A 44-Year-Old With a Headache, Photophobia, and Phonophobia

James Lee, MD; Stephanie Oh, PhD; Gaurav Gupta, MD


November 13, 2019

Editor's Note:

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A 44-year-old, right-handed woman presents to an outpatient clinic 1 month after being diagnosed with influenza, for which she received treatment with oseltamivir. She reports that 2 weeks after her illness, she began experiencing an insidious headache along her left occipital region. She also describes left ear hyperacusis, difficulty furrowing her left eyebrow and closing her left eye, left-sided tongue numbness, and left facial asymmetry. At that time, she presented to her primary care physician, who indicated that it was probably due to the effects of her viral illness. She prescribed the patient prednisone and valganciclovir for 1 week, with no improvement in her symptoms. She was also given an eye patch and eye drops, as well as a prescription for physical therapy.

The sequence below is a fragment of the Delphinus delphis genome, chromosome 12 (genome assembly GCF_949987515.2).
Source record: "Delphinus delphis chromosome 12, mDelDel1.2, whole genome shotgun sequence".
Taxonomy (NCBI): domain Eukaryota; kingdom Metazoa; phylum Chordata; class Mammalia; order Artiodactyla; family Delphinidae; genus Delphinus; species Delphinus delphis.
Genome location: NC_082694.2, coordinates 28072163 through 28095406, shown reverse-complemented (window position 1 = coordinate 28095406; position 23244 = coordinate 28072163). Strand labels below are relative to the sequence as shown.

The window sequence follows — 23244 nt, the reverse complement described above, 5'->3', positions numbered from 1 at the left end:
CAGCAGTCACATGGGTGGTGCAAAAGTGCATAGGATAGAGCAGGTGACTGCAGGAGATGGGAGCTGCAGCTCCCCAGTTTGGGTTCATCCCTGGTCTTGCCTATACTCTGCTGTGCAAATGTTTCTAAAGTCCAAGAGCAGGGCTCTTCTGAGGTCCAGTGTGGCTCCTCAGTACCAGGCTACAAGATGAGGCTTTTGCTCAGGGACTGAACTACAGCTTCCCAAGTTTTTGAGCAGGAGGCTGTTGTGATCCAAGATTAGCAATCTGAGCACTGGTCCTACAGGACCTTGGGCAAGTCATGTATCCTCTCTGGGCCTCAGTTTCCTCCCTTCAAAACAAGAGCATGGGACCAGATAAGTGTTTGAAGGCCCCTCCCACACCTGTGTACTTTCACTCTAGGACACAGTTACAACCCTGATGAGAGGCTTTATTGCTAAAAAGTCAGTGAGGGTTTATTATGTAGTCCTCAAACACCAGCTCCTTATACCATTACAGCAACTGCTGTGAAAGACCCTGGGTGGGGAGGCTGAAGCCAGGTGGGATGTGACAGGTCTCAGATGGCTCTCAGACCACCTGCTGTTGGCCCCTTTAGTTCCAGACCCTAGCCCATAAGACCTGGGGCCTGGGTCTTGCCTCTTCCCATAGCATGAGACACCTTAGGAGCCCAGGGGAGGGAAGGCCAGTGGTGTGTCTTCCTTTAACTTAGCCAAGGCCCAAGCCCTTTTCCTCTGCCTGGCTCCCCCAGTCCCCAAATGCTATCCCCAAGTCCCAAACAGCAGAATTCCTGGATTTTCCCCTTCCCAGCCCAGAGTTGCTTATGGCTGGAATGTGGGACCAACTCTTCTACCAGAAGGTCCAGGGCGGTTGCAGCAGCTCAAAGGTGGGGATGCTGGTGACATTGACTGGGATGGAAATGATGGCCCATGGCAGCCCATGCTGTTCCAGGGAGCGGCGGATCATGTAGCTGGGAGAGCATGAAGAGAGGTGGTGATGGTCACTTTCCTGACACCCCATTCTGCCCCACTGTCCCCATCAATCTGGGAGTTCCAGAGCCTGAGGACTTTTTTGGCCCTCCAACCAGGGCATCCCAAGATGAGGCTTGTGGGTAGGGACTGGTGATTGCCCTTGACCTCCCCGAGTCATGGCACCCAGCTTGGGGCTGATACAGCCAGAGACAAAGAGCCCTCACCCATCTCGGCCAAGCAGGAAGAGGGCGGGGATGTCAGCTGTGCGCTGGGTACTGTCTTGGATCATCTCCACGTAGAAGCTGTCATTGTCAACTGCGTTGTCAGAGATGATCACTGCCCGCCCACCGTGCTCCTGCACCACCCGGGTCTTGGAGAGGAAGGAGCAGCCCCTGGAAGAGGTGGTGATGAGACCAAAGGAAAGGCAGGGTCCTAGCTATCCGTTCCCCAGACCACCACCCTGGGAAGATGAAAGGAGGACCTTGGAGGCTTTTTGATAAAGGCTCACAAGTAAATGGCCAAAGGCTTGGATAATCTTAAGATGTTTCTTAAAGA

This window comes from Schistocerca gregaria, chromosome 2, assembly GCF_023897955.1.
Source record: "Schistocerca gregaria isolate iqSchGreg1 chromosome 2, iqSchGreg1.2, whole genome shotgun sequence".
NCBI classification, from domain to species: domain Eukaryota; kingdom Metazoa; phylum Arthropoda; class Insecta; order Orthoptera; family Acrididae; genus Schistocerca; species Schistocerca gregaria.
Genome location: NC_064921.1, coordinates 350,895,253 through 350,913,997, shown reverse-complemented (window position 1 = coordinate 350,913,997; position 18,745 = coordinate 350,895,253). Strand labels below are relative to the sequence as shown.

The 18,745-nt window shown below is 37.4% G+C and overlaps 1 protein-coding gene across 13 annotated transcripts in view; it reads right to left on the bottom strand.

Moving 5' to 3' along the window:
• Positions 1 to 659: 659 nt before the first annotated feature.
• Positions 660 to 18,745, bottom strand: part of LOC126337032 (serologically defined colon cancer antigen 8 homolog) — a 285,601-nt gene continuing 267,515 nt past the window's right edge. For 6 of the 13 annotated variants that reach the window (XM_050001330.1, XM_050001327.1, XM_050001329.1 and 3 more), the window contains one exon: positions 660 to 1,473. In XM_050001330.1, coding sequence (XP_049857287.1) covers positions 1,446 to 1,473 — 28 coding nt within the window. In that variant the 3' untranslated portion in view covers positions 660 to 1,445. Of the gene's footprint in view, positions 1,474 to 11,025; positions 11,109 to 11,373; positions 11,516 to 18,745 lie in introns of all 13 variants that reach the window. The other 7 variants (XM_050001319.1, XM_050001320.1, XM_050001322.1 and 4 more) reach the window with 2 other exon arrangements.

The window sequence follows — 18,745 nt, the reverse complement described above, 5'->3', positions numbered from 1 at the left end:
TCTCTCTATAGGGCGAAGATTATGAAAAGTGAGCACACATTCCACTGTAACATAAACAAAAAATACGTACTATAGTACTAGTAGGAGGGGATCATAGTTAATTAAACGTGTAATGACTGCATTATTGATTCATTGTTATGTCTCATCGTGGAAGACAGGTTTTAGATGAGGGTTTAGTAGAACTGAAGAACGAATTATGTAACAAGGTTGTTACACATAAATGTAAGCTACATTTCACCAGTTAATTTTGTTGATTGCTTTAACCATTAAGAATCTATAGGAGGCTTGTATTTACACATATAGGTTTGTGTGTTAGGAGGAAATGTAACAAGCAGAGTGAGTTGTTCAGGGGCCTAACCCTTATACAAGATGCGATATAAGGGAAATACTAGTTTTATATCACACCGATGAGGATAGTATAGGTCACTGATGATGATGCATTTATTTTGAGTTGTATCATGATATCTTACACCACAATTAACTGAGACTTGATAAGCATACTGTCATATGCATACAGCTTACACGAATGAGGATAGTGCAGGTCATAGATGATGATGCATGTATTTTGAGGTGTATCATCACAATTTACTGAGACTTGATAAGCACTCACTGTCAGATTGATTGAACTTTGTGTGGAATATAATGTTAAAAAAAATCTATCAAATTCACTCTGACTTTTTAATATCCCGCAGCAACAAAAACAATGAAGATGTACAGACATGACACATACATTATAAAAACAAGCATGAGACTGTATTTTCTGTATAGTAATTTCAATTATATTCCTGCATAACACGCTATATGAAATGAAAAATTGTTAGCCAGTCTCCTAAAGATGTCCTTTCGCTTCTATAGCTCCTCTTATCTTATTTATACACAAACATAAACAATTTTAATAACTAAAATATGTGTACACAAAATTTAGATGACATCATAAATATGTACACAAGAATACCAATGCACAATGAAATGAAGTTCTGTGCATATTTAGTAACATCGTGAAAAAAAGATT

The patient reports having photophobia, phonophobia, and lightheadedness associated with her symptoms. She reports using ibuprofen, with moderate improvement in the aforementioned headache. She denies any history of similar headaches. The patient otherwise also denies any history of recent travel, hiking, or tick exposure, as well as any fevers, rashes, or joint pain.

Her medical history is significant for irregular menstrual periods, for which she is on oral estrogen-based contraception. She also has a history of Raynaud syndrome-associated bilateral leg pain, for which she was successfully treated with verapamil and pregabalin, with resolution of her symptoms.

She describes no significant surgical history. In terms of her family, she is a married, heterosexual woman with two healthy children. Her parents are both alive, in their 70s, with a history of hyperlipidemia. She denies any known family history of cancer, thyroid issues, or autoimmune disease.


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